Botswana: Minder nieuwe zendmasten

vrijdag, 16 augustus 2013 - Categorie: Berichten Internationaal

Bron: .
13 aug. 2013

Bottlenecks emerge in cellphone uptake explosion

Zelfs in een land als Botswana is men meer bezorgd over de gezondheid van de bevolking dan in Nederland.

Local authorities as well as land boards are increasingly rejecting the installation of more communication masts and associated infrastructure, slowing the national rollout of mobile phone and data services, Mmegi Business has learnt.

Yesterday, senior officials at the Botswana Communications Regulatory Authority (BOCRA) said urban and rural councils, as well as land boards were among key approving authorities for the installation of cellphone masts, base stations and other infrastructure.However, as the country's teledensity has exploded over the years to the current estimate of two cellphone subscriptions per person in Botswana, approving authorities have raised various concerns on the rapid rollout of cellphone masts and other infrastructure.''Operators have had their applications rejected, faced delays and even had withdrawals of permissions to build due largely to perceived harmful effects of cellphone masts,'' BOCRA compliance and monitoring director Godfrey Radijeng told a workshop yesterday.

''In many cases, land owners have said their rejections are out of fear of harmful radiation, for instance, exposure to students in the case of schools. There have been requests for removal of masts for fear of radiation as well as aesthetics.''A BOCRA policy document states that before the advent of mobile phone technology in Botswana, masts existed for broadcasting and radio communication and were few and far between.''(Today) in addition to the cellular communication masts, there are other communication infrastructure belonging to telecommunications services, broadcasting stations, meteorological services, aviation services and law enforcement and security agencies. All in totality have led to the congestion of this infrastructure which in planning terms is viewed as aesthetically unappealing,'' the document reads.

Radijeng said the rollout of mobile phone technology nationwide was critical to the country's development, given the increasing dependence on ICT for the delivery of various services in remote communities.''Network deployment is critical for economic and social activities,'' he said.''Operators have to continuously upgrade and cover greater areas to cater for society. The failure to deploy network will result in poor or no network and the non-delivery of services such as banking, health care and others. It's all about the development agenda of today and technology is vital to the sending out and reception of information''.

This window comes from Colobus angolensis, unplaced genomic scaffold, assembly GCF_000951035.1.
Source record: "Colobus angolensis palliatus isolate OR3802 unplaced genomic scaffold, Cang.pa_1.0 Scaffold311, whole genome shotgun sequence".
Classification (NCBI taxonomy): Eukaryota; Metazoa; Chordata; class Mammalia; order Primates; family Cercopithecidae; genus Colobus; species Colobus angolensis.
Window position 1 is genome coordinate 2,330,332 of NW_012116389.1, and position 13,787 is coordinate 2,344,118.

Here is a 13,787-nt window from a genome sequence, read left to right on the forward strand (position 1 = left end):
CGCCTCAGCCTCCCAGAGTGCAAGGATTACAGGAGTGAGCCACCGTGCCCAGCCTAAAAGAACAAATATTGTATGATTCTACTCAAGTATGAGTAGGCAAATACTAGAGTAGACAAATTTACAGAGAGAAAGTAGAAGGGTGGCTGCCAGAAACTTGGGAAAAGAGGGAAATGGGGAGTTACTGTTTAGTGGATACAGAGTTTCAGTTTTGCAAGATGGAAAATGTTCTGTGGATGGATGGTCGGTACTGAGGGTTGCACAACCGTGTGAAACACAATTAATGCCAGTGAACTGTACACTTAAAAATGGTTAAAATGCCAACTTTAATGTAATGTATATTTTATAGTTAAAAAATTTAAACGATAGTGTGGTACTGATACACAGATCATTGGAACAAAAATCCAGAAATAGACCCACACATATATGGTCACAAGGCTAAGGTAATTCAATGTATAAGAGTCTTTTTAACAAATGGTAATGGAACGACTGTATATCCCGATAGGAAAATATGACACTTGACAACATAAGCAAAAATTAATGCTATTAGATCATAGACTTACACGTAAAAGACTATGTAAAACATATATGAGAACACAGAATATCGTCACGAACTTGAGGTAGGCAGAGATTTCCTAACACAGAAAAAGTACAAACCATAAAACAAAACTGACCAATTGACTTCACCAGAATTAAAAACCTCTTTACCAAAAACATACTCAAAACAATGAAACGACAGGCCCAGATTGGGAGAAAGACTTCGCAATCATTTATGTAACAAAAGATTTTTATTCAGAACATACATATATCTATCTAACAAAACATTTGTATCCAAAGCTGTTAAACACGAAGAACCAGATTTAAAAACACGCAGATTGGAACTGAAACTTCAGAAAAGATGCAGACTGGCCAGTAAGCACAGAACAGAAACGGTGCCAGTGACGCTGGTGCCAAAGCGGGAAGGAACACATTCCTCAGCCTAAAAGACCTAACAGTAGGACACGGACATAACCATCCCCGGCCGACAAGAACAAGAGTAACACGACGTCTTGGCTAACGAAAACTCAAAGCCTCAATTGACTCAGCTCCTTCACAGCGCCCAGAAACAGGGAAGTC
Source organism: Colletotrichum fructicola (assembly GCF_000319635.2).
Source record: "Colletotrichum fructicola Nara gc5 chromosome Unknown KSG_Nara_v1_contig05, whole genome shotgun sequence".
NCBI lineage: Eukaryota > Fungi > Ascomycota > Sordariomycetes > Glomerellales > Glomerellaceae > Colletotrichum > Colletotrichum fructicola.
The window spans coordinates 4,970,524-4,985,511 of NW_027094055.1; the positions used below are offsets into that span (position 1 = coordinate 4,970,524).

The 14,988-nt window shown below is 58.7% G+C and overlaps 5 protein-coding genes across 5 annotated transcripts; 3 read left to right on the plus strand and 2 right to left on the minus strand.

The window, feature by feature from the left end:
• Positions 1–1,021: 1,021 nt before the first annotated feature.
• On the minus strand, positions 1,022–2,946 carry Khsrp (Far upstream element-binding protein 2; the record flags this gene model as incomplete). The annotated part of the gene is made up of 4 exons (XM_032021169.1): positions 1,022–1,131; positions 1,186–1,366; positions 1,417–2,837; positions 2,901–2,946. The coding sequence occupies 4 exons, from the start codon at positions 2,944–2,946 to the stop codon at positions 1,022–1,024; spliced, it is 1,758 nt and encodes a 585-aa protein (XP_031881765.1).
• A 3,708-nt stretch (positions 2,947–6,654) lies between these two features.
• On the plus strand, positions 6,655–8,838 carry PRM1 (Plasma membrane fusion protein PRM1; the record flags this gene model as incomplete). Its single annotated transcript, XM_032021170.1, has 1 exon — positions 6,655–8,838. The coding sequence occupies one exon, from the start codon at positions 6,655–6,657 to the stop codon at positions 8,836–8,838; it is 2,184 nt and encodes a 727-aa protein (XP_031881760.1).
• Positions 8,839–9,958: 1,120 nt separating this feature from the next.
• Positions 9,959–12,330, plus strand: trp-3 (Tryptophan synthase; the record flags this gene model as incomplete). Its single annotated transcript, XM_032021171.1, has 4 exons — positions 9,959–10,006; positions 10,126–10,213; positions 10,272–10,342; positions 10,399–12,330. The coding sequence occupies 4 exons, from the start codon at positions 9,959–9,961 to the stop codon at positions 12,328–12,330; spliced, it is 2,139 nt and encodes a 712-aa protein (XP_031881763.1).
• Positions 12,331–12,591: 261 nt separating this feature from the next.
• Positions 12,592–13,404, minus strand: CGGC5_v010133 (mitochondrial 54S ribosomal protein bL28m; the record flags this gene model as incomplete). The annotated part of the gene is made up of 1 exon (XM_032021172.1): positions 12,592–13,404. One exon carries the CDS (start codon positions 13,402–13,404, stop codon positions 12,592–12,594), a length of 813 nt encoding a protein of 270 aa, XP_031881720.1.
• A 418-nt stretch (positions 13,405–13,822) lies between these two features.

BOCRA and the Department of Town and Regional Planning yesterday unveiled the first draft of its guidelines on the location of communication masts, which are designed to help local authorities and land boards assess applications.In addition, BOCRA recently published guidelines for infrastructure sharing among operators, which are expected to reduce capital costs as well as proliferation of network deployment

infrastructure.Meanwhile, the authority's technical services director, Bathopi Luke stressed that global researchers are yet to unite on whether mobile phone radiation emissions are harmful to users.He revealed that BOCRA has acquired Electro Magnetic Radiation (EMR) Measurement instruments to continuously measure radiation levels at cellular phone base stations.

''The crux of the matter is that so far research has not found any evidence that mobile phones are damaging or any link between their usage and cancer,'' he told the workshop. ''That's a very strong statement and some people would say 'let's not leave it there.'However, when you have a study that says cellphones cause cancer, other people have to interrogate your findings and accept them.What we have is isolated cases where people cannot substantiate their findings. Our EMR instruments were recently sent to Germany for calibration so that their findings could be relied upon''.Luke said other research had found that mobile phones emitted radiation up to 1,000 times stronger than base stations. Even at these levels, the radiation, he said, is characterised as non-ionised and only has a thermal effect on users rather than a neurological effect.

Despite the lack of evidence, BOCRA advises cellphone users to opt for landlines where possible, keep their calls short, use hands-free kits, carry phones away from their bodies and make calls near base stations.''One could ask that if we say they are not dangerous, then why all this?'' Luke said. ''We are saying the research is not conclusive and in the absence of evidence, it's good to take precautions''. Cellphone subscriptions in Botswana reached 3.08 million at the end of last year, nearly double the number recorded in 2008.Previous estimates suggest Mascom generally accounts for just over half of all mobile subscribers, with Orange's market share ranging between 33 and 35 percent and beMobile taking the balance.

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